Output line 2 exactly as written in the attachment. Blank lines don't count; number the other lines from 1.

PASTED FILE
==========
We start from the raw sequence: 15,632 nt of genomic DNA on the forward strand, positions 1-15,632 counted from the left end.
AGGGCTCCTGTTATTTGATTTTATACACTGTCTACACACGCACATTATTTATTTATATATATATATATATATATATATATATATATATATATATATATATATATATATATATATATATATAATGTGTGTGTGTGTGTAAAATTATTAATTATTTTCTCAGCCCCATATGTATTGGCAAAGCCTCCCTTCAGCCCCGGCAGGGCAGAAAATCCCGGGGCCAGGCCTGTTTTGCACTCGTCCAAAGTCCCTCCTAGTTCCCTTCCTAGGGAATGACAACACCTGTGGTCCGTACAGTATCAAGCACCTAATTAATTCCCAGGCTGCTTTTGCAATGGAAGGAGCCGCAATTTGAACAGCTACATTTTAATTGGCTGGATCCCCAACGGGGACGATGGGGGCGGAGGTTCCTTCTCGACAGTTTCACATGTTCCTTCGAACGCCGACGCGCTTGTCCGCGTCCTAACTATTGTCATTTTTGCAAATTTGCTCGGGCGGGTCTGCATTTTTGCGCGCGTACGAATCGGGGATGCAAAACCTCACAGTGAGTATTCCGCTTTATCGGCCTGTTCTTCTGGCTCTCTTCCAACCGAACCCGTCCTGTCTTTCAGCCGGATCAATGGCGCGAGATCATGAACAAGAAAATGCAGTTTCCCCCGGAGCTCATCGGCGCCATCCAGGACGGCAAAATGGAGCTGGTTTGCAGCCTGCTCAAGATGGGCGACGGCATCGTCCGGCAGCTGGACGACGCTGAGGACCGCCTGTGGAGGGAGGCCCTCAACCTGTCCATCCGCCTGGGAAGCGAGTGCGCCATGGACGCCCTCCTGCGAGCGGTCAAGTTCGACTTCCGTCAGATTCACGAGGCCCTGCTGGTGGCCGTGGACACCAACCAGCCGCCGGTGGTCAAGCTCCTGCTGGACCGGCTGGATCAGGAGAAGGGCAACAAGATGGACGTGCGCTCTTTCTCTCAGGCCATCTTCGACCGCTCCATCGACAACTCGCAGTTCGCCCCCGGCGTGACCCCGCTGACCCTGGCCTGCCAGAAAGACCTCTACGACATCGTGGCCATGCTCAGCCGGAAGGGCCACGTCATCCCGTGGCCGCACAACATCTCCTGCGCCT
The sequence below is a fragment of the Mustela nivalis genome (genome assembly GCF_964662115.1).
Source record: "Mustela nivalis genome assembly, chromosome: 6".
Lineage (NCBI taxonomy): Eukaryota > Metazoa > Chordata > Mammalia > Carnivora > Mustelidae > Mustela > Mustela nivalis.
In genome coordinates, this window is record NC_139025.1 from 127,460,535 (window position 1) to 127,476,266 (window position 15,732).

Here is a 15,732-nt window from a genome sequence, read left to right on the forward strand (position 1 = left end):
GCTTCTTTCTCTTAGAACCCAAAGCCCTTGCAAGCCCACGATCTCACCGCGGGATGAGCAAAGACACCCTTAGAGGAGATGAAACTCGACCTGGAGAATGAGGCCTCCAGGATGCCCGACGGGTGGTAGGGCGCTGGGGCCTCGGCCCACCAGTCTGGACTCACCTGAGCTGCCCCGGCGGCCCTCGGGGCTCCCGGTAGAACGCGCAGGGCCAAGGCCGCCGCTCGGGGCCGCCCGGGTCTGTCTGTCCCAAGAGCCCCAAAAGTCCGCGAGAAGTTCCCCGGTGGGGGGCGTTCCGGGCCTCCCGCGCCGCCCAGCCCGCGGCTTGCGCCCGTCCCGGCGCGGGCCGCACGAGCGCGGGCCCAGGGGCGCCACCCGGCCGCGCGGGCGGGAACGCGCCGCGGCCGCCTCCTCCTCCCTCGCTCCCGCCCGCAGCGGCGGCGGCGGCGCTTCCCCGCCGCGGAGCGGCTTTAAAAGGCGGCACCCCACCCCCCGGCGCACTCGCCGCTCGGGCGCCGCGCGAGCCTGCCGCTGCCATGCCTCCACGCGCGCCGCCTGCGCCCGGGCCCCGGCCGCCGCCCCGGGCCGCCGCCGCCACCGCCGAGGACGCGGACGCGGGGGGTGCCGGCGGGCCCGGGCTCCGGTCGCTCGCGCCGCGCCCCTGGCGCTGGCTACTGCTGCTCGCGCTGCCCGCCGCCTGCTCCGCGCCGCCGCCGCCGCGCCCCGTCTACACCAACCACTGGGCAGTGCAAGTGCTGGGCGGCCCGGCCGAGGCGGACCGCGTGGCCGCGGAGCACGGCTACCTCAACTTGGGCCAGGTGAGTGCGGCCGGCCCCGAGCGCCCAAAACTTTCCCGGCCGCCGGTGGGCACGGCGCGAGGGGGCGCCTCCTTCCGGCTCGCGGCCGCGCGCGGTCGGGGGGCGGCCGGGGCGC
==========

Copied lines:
AGGGCTCCTGTTATTTGATTTTATACACTGTCTACACACGCACATTATTTATTTATATATATATATATATATATATATATATATATATATATATATATATATATATATATATATATATATAATGTGTGTGTGTGTGTAAAATTATTAATTATTTTCTCAGCCCCATATGTATTGGCAAAGCCTCCCTTCAGCCCCGGCAGGGCAGAAAATCCCGGGGCCAGGCCTGTTTTGCACTCGTCCAAAGTCCCTCCTAGTTCCCTTCCTAGGGAATGACAACACCTGTGGTCCGTACAGTATCAAGCACCTAATTAATTCCCAGGCTGCTTTTGCAATGGAAGGAGCCGCAATTTGAACAGCTACATTTTAATTGGCTGGATCCCCAACGGGGACGATGGGGGCGGAGGTTCCTTCTCGACAGTTTCACATGTTCCTTCGAACGCCGACGCGCTTGTCCGCGTCCTAACTATTGTCATTTTTGCAAATTTGCTCGGGCGGGTCTGCATTTTTGCGCGCGTACGAATCGGGGATGCAAAACCTCACAGTGAGTATTCCGCTTTATCGGCCTGTTCTTCTGGCTCTCTTCCAACCGAACCCGTCCTGTCTTTCAGCCGGATCAATGGCGCGAGATCATGAACAAGAAAATGCAGTTTCCCCCGGAGCTCATCGGCGCCATCCAGGACGGCAAAATGGAGCTGGTTTGCAGCCTGCTCAAGATGGGCGACGGCATCGTCCGGCAGCTGGACGACGCTGAGGACCGCCTGTGGAGGGAGGCCCTCAACCTGTCCATCCGCCTGGGAAGCGAGTGCGCCATGGACGCCCTCCTGCGAGCGGTCAAGTTCGACTTCCGTCAGATTCACGAGGCCCTGCTGGTGGCCGTGGACACCAACCAGCCGCCGGTGGTCAAGCTCCTGCTGGACCGGCTGGATCAGGAGAAGGGCAACAAGATGGACGTGCGCTCTTTCTCTCAGGCCATCTTCGACCGCTCCATCGACAACTCGCAGTTCGCCCCCGGCGTGACCCCGCTGACCCTGGCCTGCCAGAAAGACCTCTACGACATCGTGGCCATGCTCAGCCGGAAGGGCCACGTCATCCCGTGGCCGCACAACATCTCCTGCGCCT